Best For MP3 Uploads: Deezer — Free at Deezer
Best For Concert Dates: Google Play Music — $9.99 at Google Play
Best For Artists' Album Commentaries: Pandora — Visit Site at Pandora Music
Best For Live Terrestrial Radio: iHeartRadio — Free at iHeartRadio
Streaming Music Service Reviews
5 Easy-to-Care-for Plants to Liven Up Your Office Space
Office life usually consists of being so busy you forget to eat lunch, wrapping up in a blanket in the frigid temperatures, and totally abandoning everything the second 5 p.m. rolls around on Friday. But that doesn't mean you can't incorporate a little life into your space. A plant—particularly a low-maintenance houseplant that can thrive in lower light and bounce back after a missed watering or two—is a great way to add color and warmth to even the most boring of cubicles. Sticking with an easy-to-care-for plant means you don't have to stress about its survival alongside your workload, which is definitely important.
Whether you're lucky enough to have a sunny office or you're stuck in a dark corner cubicle, these great plants will thrive at your job—even if you feel like you aren't. From cacti and succulents to the trendy ZZ plants and golden pothos, these are the best plants for sprucing up your workspace. And the best part? You can buy them all online (on Amazon, even!). Although we would urge you to check out our local garden spots first!!! Especially our friends Township Four on North Street in Pittsfield.
BY LAUREN SMITH MCDONOUGH, SIENNA LIVERMORE AND BRITTNEY MORGAN
Using these low light friendly plants will have
you enjoying green things year round
excerpt take from Township Four Website---
Cloche Terrarium Kit
A small, yet elegant cloche, 6” high by 4 ½” wide; perfection with a single lovely foliage plant - great for a shelf, a side table, or as part of a plant statement. Instructions and premium natural accents such as a mineral specimen or hand-foraged lichens and seed pods are included.
Brown paper packages tied up with string... dozens of DIY kits ready for local delivery and packed up for shipping. Let us know if we can put together something special for you.
Visit the link in the header here on our page or go to and click shop. Thank you all for your love and support.
Township contact info
If you’re working from home amid the COVID-19 pandemic, you might find that your makeshift office is a literal pain in the neck.
Many people don’t have proper office chairs, and working for extended periods of time at your kitchen counter or hunched over a coffee table is not great for your body and overall health, Eric Robertson, a physical therapist and spokesperson for the American Physical Therapy Association, tells CNBC Make It. That means you have to be extra cognizant of your posture and routine, so you can combat the stress and strain that might come from working in a compromised position, he says.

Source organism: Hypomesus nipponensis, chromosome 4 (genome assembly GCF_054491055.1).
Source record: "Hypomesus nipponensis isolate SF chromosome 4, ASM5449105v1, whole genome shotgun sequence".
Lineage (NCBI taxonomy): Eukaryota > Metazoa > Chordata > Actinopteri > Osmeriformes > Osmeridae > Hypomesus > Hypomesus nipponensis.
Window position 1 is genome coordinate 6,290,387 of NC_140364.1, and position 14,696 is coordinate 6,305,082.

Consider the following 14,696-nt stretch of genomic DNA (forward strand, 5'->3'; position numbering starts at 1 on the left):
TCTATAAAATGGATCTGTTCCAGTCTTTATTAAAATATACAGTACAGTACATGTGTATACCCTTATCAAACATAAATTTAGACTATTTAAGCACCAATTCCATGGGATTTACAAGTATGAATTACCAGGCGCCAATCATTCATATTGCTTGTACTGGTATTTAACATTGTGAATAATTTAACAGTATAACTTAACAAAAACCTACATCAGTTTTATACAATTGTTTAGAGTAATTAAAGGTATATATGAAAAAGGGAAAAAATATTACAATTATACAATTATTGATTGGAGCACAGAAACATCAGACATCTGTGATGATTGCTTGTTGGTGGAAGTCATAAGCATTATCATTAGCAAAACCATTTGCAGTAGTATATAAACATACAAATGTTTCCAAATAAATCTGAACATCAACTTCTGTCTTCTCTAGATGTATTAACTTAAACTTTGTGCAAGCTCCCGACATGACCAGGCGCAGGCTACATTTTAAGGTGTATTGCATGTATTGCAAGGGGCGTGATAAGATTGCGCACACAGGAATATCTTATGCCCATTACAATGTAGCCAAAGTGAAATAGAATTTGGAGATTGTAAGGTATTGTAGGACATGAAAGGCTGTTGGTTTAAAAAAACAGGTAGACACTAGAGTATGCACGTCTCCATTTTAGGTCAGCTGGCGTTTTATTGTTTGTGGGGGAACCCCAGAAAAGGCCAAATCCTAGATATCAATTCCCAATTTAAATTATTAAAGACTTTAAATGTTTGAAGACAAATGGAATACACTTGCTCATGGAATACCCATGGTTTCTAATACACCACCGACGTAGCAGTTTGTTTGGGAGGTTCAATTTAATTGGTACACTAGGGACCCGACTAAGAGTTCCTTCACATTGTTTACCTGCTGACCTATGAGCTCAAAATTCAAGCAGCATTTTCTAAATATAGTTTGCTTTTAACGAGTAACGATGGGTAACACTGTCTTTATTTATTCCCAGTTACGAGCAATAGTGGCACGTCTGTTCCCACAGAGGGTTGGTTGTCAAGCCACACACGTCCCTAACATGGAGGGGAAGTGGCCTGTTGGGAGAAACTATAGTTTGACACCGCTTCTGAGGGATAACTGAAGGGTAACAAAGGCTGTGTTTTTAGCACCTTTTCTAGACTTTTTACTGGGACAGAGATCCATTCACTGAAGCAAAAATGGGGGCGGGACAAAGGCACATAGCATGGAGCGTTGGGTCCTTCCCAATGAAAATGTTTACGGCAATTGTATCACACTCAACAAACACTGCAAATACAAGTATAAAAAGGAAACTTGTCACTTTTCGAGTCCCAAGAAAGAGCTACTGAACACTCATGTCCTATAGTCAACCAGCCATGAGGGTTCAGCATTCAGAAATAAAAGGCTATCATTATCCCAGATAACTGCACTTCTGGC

Luckily, there are cheap and creative ways to trick out your WFH set-up to make it more ergonomic, Karen Jacobs, occupational therapist and certified ergonomist, clinical professor of online post-professional Occupational Therapy Programs at Boston University College of Health and Rehabilitation Sciences, tells CNBC Make It.
Here’s how to stay comfortable and avoid back pain while you work remotely for the foreseeable future.
Change your posture often
It’s crucial that you vary your posture throughout the day, because sitting in the same position or chair all day can lead to back, neck and shoulder pain, Jacobs says. For example, you might start your day at your kitchen table, then transition to a standing position or sit on your soft couch. It’s best to alternate every hour, Robertson says.
Put a pillow on your seat
Placing a thin pillow underneath your seat can go a long way to making an ordinary chair a lot more comfortable, Robertson says. If you don’t have a pillow, you could also fold up a fluffy towel for the same effect.
Draping a soft towel over the back of your chair is also a small thing that can make your chair feel plush, Jacobs says.
Add a rolled towel for lumbar support
If you’re someone who struggles with lower back pain, lumbar support pillows that rest on the back of your pelvis have been shown to increase comfort while seated. You don’t need to buy a fancy pillow to accomplish this effect; Jacobs recommends rolling a towel and placing it between your chair and lower back.
Put your feet up
Supporting your feet on an elevated surface, or stretching your legs long increases circulation and can feel nice, Jacobs says.
Ideally, your hips and thighs should form 90-degree angles when you sit in your chair, but you can move your feet back and forth for exercise, she says.
If you’re lucky enough to have a chair that reclines, “that would give you some nice support for your legs as well,” she says.
Elevate your laptop
“Laptops are never going to be ergonomically good, because the monitor is either going to be too low or the keyboard is going to be too high,” Robertson says.
Ideally, the top of your monitor should be just below eye level, so you don’t have to strain your neck to read. If you’re working on a reading-intensive task, prop your laptop up on objects (like a stack of books or shoeboxes) so it’s eye-level, he suggests. Then, when you need to type, you can lower it to a level that allows your arms to be bent at 90-degree angles.
Most people take breaks to walk around when they’re in the office, but when you’re at home “we have a tendency to just be focused,” so you might forget, Jacobs says.
Set a timer to go off every 30 minutes to take a break for three to five minutes, she suggests. Get up and walk around, or do some quick stretches at your desk, Robertson says.
“Adding regular exercise, even if it’s low-level activity, is really important to keep your body healthy and avoid back pain,” he says.
If you want to buy a chair
If working from home stretches on and you want to invest the right office chair for your set-up, you should look for ones with adjustable features, such as seat height, back rest, arm rests and lumbar support. A chair that’s on wheels will allow you to move an appropriate distance away from your computer (Jacobs says you should make a fist and sit an arm-length away from your screen).
Here are three in various price ranges to check out:
Affordable: The BBE Clearance Corner is filled with affordable options from just $50-$150. Chair options are new and lightly used and include features such as adjustable arms, seat tilt and posture supporting back support. If you cannot stop by our showroom please call and we can email options and offer local delivery.
Mid-price: An adjustable seat height, arm rests and a shallow seat depth mean multiple people in a household can comfortably share the $199 Solerno Office Chairs--which comes in 5 Fun Colors
Splurge: One of the Cadillac of desk chairs, the All Seating You Chair ($469.99), has back supports that are meant to mimic your posture when you stand, comes with a 12yr warranty and maximizes support of the back, leg and lumbar areas.